Ali Vegas – Interview

An interview with Ali Vegas!

ali vegas

Tell me your whole inception into music. When did you first become interested and how did it all begin for you?
Ali Vegas: I was interested in music at the age of six. I started out writing poetry, but my poetry was so prolific that my older brother told me to say it over a beat. So when I went to go and put the beat behind it and said my part and he said that’s what I need to be doing. He got me hearing the rhyme and that’s when I fell in love with it.

Growing up, who were some of your strongest musical influences?
Ali Vegas: Wow… people like David Ruffin, Marvin Gaye, Sam Cook, Curtis Mayfield because they’re sound was good, but their stories would be deep.

At what point did you decide that you wanted to pursue rap on a professional level?
Ali Vegas: When I turned 12, that’s when the game chose me more so than me wanted to do it and that was I when I got brought up to TrackMasters.

It’s been about 9 years since the ramblings of Ali Vegas from Hip-Hop patrons carried much volume. You’re back and stronger than ever it seems. Give us an idea of what you were doing behind the scenes before the spotlight hit you once more?
Ali Vegas: You never go to war unless you got ammunition and in this business just when think you can get a rest, it gets even more hectic. I wanted to make sure that I took the time off to make sure that the ammunition was there so that I can put out song, after song, after song and album, after album, after album. I was in the lab making record, after record, after record. I preparing to make sure that I got quantity and not just the quantity, but quality to match the quantity.

What about the mix-tapes your where doing?
Ali Vegas: That was just music that I do. I would keep in touch with a few DJ’s and play them records and they would be like ‘you gotta put this out.’ I was just making music because I love making music. It was never about anything else, but when I got sat down they was like ‘you depriving the listeners of good music if you just make music because you want to make it, you know should let the world hear it,’ and that’s when I started coming out. That’s why some the mixtapes and most of my own mixtapes have original tracks on them.

How would you describe and/or define your style of music?
Ali Vegas: I don’t know, it’ kinda weird because it’s unorthodox. It embodies all aspects of music. It’s not backpack, it’s not trendy, it’s like all of that in one. I made my style to be like my favorite basketball player, Scottie Pippen. He could shoot the three, put the ball on the floor, go to the rack… basically do it all, so that’s how my style of Rap is. I really can do it all. It’s nothing in music that I can’t do.

Your new single, “That’s Nothing” is getting some serious buzz. Did you expect such a cool response??
Ali Vegas: I expected it. I really just wanted to show the teachers that the students appreciate the foundation that they built.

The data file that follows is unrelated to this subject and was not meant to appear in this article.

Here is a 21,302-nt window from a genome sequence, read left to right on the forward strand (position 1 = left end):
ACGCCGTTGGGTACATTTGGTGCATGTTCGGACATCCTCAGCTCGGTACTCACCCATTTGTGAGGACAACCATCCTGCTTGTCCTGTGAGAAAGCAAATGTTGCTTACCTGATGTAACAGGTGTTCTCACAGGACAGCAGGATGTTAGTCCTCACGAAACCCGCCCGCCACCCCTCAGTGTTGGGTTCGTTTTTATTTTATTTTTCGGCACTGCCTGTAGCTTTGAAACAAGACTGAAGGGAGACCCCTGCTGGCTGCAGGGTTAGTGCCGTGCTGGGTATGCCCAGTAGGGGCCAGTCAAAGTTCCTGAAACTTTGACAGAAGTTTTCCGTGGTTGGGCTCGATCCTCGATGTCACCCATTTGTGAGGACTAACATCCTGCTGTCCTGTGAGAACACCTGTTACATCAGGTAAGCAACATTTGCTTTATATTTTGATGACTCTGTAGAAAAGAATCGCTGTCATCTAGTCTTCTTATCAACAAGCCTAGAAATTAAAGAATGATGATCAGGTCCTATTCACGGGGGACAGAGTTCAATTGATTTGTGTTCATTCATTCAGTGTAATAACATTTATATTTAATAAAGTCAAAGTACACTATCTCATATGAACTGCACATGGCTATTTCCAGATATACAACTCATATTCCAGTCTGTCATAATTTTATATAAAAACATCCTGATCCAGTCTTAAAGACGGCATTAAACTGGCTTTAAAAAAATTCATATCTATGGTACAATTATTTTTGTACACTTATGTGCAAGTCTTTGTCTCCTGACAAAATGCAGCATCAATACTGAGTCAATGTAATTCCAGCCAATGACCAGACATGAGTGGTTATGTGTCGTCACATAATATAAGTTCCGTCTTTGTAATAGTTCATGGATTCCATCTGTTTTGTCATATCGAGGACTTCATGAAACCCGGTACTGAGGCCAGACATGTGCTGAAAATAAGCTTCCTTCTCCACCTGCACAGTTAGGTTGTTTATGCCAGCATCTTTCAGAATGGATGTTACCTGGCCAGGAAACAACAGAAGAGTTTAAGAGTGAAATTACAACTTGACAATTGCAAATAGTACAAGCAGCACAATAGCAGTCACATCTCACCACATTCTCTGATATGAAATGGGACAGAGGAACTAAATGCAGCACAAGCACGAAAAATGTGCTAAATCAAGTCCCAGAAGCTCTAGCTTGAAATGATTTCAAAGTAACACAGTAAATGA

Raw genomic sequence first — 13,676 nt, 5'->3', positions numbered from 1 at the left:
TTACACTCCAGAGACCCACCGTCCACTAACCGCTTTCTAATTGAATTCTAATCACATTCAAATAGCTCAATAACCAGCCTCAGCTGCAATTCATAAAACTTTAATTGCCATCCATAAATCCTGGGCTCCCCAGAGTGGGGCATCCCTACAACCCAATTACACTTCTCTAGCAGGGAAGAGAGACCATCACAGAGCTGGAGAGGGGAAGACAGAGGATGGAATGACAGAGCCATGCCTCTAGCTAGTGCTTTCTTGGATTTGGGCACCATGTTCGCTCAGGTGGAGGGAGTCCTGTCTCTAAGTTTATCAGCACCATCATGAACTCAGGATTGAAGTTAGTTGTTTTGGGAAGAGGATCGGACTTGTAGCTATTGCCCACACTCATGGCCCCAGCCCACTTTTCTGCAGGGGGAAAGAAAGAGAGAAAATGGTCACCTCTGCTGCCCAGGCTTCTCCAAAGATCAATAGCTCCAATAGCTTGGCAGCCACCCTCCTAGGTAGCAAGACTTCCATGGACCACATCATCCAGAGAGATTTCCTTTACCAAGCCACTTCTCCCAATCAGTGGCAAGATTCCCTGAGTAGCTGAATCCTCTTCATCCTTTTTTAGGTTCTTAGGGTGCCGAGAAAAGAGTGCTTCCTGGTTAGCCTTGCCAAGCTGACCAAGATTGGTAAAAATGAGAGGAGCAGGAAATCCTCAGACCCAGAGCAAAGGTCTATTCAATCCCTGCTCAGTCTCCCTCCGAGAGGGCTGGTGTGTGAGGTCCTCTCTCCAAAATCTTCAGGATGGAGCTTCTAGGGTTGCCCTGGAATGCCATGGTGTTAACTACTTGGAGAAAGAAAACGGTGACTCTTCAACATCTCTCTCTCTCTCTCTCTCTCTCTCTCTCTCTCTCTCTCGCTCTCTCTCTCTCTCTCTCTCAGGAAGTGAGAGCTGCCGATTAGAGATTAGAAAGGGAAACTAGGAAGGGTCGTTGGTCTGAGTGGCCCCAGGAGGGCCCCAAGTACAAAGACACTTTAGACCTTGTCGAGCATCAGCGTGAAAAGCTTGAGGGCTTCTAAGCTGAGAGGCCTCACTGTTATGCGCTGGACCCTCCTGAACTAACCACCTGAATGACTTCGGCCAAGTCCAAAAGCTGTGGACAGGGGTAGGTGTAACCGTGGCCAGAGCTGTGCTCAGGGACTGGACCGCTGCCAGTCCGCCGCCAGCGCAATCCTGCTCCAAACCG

Your new release Generation Gap 2: The Prequel, what does the name of this album mean to you?
Ali Vegas: Bringing back before the beginning, that’s how I called it the prequel instead of the sequel. I just wanted to bring them back to before the beginning – before it all started. This album has songs with a reggae feel, R&B feel and a lot balance. It just tells the story to what made me want to rhyme.

For Generation Gap 2, what’s good about this album compared to the first?
Ali Vegas: The maturity level, I raised it. Number 2 outweighs number 1 of course because I’ve grown since then, but number 1 was just raw talent. It was kinda like a scientific test, like here – ‘just put’em a booth, let’ em out the cage and let’ em rip.’ Number 2 is the “know-how” album. I know what to do and when to do it. I know when to turn it on and when to turn it off. So that’s just the difference between them.

As a songwriter when you sit down to pen your rhymes/songs, where do you draw your inspiration(s) from?
Ali Vegas: Life… everyday life whether it’s something that I’m going through or somebody on my block is going through something and they come to me for advice.

In terms of production, who did you work with? How involved where you in the creative process?
Ali Vegas: I wanted to work with students of today and tomorrow and the teachers of today and yesterday. So production wise – I worked with DJ Premier, LES, Cool & Dre, Scott Storch and other students of the game such as J Nice, Midi Mafia and more. They are teachers of today. So I just really wanted to blend it, I really wanted to blend the production between the students and the teachers and just let the people know how it came about. How we got to today, you had to go through yesterday to get to today and I had my hands on everything during creating the album.

Any highlights, special guest artists or favorite tracks?
Ali Vegas: As far as artist, I did the same thing that I did with the production. I just wanted to put the students and the teachers on the same project. I worked with students of the game such as TRL, young TRL who is a 14 year old phenom, Siamese Twins, Golden Child, ‘phenomenal reggae artist, you’ll be hearing a lot from him.’ I put them on the same project with some of the illest teachers like AZ, Nas and Styles P. I worked with Akon, Rakim and others.